Chronic kidney disease (CKD) patients have an exaggerated increase in blood pressure (BP) during rhythmic (RHG 20%) and static (SHG 30%) handgrip exercise. Nitric Oxide (NO) levels increase during exercise and help prevent excessive hypertension by both increasing vasodilation and reducing sympathetic nerve activity (SNA). Therefore, we hypothesized that tetrahydrobiopterin (BH4), an essential cofactor for nitric oxide synthase (NOS), would ameliorate the exaggerated exercise pressor response in CKD patients. In a randomized, double-blinded, placebo-controlled trial, we tested the effects of 12 weeks of sapropterin dihydrochloride (6R-BH4, N=18) versus placebo (N=14), on BP and muscle SNA (MSNA) responses during RHG 20% and SHG 30% in CKD patients. The 6R-BH4 group had a significantly lower systolic blood pressure (SBP, +6±1 vs. +13±2 mm Hg, p=0.002) and mean arterial pressure (MAP) response (+5±1 vs. +10±2 mm Hg, p=0.020) during RHG 20%, and a significantly lower SBP response (+19±3 vs. +28±3 mm Hg, p=0.043) during SHG 30%. Under baseline conditions, there was no significant difference in MSNA responses between the groups; however, when equalizing the BP response during exercise between the groups using nitroprusside, the 6R-BH4 group had a significantly lower MSNA response during RHG 20% (6R-BH4 vs. placebo, +12±1 vs. +21±2 bursts/min, p=0.004), but not during SHG 30%. These findings suggest that 6R-BH4 ameliorates the augmented BP response during RHG 20% and SHG 30% in CKD patients. Reduction in reflex activation of SNA may contribute to the decreased exercise pressor response during RHG 20%, but not during SHG 30% in CKD patients.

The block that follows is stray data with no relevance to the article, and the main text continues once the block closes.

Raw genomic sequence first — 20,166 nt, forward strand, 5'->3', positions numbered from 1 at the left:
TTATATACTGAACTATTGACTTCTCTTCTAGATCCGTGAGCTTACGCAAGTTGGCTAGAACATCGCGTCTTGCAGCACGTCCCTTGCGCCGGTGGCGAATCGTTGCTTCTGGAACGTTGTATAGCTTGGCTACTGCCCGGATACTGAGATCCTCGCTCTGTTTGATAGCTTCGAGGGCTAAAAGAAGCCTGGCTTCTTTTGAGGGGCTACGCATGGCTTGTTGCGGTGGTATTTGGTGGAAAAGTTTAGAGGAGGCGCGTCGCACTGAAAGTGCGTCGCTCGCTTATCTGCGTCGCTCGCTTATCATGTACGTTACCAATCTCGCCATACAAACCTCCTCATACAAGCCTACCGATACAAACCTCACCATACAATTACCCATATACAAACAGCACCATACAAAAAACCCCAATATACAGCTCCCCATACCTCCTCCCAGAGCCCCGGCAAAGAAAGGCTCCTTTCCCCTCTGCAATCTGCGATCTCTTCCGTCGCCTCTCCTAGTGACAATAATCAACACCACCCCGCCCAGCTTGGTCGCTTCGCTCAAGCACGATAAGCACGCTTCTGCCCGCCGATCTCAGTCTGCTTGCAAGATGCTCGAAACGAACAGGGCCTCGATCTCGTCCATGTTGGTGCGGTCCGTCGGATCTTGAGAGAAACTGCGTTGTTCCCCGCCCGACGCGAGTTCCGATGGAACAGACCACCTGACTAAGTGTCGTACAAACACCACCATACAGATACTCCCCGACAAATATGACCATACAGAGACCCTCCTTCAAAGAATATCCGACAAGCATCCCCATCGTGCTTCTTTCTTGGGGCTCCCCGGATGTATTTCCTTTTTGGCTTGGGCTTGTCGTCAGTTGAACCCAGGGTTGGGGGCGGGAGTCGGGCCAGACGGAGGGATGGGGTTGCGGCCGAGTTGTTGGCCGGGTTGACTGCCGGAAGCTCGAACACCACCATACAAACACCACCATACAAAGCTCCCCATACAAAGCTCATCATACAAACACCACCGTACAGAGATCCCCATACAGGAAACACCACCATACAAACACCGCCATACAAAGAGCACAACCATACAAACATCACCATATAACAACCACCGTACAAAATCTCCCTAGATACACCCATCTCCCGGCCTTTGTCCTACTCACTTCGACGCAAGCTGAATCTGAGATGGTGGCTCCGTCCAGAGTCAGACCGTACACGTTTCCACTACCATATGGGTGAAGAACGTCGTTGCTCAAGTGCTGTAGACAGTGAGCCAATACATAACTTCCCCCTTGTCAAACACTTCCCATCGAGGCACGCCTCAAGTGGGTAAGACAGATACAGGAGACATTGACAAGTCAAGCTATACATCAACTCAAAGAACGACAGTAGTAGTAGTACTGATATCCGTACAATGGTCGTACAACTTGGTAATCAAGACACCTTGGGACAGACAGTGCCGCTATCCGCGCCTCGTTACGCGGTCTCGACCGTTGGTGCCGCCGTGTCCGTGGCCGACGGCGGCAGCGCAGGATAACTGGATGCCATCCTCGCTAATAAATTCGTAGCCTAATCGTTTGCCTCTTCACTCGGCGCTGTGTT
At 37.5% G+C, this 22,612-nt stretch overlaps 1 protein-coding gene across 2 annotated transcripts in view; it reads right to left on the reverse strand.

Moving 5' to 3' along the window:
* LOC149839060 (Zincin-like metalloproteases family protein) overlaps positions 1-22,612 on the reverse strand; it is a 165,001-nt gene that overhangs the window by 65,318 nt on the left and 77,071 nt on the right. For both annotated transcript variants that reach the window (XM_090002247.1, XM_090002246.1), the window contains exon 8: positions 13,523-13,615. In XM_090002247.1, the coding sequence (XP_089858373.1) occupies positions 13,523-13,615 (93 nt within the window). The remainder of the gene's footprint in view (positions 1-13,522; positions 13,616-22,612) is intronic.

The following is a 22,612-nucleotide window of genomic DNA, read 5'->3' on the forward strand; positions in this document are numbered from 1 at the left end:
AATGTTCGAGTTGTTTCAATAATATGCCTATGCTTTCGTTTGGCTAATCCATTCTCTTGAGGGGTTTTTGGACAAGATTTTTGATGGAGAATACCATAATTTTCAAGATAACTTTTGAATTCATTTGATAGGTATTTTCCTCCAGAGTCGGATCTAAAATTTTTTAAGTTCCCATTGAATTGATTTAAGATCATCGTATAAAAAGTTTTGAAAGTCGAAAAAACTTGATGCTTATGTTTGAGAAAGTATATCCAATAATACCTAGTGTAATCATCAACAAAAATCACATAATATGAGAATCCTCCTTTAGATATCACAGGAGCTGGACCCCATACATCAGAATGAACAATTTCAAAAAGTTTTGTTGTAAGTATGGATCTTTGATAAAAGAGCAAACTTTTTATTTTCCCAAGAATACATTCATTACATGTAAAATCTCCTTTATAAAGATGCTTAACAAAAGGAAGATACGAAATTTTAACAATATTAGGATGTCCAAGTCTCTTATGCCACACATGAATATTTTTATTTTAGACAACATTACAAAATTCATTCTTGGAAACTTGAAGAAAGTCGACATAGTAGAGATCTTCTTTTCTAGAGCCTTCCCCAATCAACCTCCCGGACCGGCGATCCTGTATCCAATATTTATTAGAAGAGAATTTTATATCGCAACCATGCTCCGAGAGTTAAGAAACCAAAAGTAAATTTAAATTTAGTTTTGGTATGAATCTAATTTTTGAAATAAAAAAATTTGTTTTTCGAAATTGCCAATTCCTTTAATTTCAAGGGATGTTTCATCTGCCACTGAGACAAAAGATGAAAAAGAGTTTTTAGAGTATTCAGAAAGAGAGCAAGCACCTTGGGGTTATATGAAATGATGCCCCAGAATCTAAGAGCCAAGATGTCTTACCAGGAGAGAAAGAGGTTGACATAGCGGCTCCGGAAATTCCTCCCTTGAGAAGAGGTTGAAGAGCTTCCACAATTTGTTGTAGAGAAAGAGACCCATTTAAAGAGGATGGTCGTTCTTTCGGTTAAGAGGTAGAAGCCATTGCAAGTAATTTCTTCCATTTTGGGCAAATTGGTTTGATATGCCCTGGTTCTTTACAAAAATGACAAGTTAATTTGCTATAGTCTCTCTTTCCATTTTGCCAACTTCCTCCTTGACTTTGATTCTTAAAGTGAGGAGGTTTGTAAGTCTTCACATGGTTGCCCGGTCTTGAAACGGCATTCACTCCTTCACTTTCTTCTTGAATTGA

- sympathetic nerve activity
- handgrip exercise
- exercise pressor reflex
- Copyright © 2015, American Journal of Physiology - Renal Physiology